SA Australia’s Guinea Pig For Inverter Low Voltage Ride-through Procedure

Inverter Low Voltage Ride-through

Friends, it’s arrived: the Australian Energy Market Operator has published its standard low voltage ride-through test procedure for inverters.

As we previously informed our readers, South Australia made its regulatory plans in the expectation that the test would be mandated soon. As expected, the “Short duration undervoltage response test”, published here (PDF), will be mandated as of September.

That means that – as it stands – no inverter can be installed in South Australia from September unless it has passed this testing procedure. That’s less than 3 weeks from now folks!

The aim is to verify that grid-connected inverters can survive brief undervoltage disturbances*. As commenter Jonathon Dore explained (correcting my original misreading of the standard – thanks, Jonathon, I’m new to electricity documents!):

“There is one test at 180V and another test at 50V.

“Specifically, one test to ensure that the inverter disconnects after 1s at just under 180V and another test to ensure that the inverter can ride through 220ms at 50V (i.e. maintains power output or re-establishes power output within 1s of the dip).”

The note is intended to be read in conjunction with AS/NZS 4777.2:2015, so the undervoltage test document is mercifully short, stipulating:

  • Test conditions – RMS voltage tolerance, and grid test voltage tolerance;
  • Inverter setup – including recording and photographing the test setup for verification. The setup diagram is shown below; and
  • Test procedure – testing the system’s response to undervoltage shorter and longer than the 220 ms set in the standard.
Inverter ride-through test setup. Source: AEMO

Inverter ride-through test setup. Source: AEMO

As we’ve previously reported, technical detail aside, the move to implement the standard so quickly hasn’t been welcomed by the industry.

Last month, Michael mentioned the Clean Energy Council’s concern that “the timeframe for low voltage ride-through requirements was oblivious to the practical limitations of test laboratories to undertake the testing required”.

The Smart Energy Council was also worried about the September 2020 implementation timeframe, calling it “unworkable”.

“It is unclear how some of the proposals will be implemented, who will pay for the changes and how the proposed changes will be enforced”, the SEC said at the time.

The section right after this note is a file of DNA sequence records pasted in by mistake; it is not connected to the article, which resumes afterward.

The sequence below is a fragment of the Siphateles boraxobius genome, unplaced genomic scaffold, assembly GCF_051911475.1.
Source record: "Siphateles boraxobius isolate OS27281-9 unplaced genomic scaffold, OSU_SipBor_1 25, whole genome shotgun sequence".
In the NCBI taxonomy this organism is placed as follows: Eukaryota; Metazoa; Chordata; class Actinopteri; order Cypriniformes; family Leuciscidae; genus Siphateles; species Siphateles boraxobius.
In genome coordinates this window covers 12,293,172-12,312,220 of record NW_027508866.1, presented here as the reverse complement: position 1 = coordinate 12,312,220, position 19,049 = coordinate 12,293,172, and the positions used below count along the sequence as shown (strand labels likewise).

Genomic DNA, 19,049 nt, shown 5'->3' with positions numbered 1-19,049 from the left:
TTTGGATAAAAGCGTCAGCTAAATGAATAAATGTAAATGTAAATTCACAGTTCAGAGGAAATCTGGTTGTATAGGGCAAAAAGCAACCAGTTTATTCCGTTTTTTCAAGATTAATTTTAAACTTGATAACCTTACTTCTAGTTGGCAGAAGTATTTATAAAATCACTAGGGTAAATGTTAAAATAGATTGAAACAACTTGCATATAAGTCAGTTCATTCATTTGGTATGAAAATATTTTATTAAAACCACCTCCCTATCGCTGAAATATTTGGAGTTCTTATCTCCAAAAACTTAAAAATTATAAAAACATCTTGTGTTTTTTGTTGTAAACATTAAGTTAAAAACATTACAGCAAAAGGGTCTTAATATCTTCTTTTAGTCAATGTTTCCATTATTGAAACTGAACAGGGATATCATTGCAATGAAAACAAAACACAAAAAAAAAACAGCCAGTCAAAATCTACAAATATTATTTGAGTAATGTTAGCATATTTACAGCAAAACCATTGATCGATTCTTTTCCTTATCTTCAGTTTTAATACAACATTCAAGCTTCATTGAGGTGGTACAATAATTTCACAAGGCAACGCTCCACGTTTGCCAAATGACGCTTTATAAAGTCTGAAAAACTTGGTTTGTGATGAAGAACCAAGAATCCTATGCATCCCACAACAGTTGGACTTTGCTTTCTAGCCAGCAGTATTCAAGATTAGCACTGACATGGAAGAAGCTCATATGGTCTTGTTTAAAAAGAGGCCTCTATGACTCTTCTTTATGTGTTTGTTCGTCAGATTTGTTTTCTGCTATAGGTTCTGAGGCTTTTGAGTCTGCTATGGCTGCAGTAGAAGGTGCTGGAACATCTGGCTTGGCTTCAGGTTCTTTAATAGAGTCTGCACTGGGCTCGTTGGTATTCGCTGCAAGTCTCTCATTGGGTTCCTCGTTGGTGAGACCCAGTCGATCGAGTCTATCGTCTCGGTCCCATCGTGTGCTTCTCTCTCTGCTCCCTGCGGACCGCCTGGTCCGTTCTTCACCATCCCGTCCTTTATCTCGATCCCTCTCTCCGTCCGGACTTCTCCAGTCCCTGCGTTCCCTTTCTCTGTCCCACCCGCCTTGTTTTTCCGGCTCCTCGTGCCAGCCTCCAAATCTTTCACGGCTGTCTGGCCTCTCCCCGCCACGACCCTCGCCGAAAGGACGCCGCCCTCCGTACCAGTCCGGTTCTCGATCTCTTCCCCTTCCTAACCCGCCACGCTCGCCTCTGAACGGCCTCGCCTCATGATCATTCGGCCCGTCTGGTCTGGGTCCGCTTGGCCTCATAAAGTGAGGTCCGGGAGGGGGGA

Regardless, South Australia pushed ahead with its Smarter Homes proposal – which will rely on the inverter test, as well as specifications for remote connect/disconnect and its mandate for two-element, two contact smart meters.

The questions for vendors, resellers and installers is whether their inventory can meet the requirements and therefore stay on sale in South Australia – and if not, is it something that can be solved with a firmware update? Other states will be watching South Australia with interest.

About Richard Chirgwin

Richard Chirgwin is a journalist with more than 30 years' experience covering a wide range of technology topics, including electronics, telecommunications, computing and science.

Comments

  1. Thanks Richard,
    I think you have a typo or misinterpretation in this line

    “specifically a 220 millisecond dip to 50V (that is 180V, which is 50V below nominal 230V).”

    There is one test at 180V and another test at 50V.

    Specifically, one test to ensure that the inverter disconnects after 1s at just under 180V and another test to ensure that the inverter can ride through 220ms at 50V (i.e. maintains power output or re-establishes power output within 1s of the dip)

  2. Thanks Jonathon, Richard has made the correction!

  3. Ian Thompson says

    Sounds like SA have urgent requirements to deal with poor power supply quality???

    A Utility I once worked for in WA had airconditioner problems with local “brown-outs” – the motors would stall, and the stalled motors would draw vastly increased currents – causing local site circuit-breakers to pop. Then a full blackout. I can’t say I know what the supply voltage initially dropped to, to cause this effect.

    If the supply were to drop to 182 V for more than a few seconds with this change of specification, I’m guessing this could well present a similar problem for certain motor loads (a/c, refrigerators – i.e. with heavy starting loads). Maybe not so much for pool pumps, irrigation pumps, etc., which have a strong speed/load reduction.

    Is this approach really addressing the problem?

    • @Ian they’re not changing the specification with this, just adding a test to improve compliance with the existing standard AS/NZS 4777.2:2015.

      The issue is that short (~200ms) voltage dips can happen when there’s a big disturbance in the network (like when an unreliable fossil-fuel generator trips off!) and they have discovered that many PV inverters also trip off when this happens, even though the standard requires them to wait 1s before reacting.

      With so much PV out there now, this exacerbates the generation loss and they’re worried about the whole grid falling over because of the imbalance.

Speak Your Mind

*

GET THE SOLARQUOTES WEEKLY NEWSLETTER
%d bloggers like this: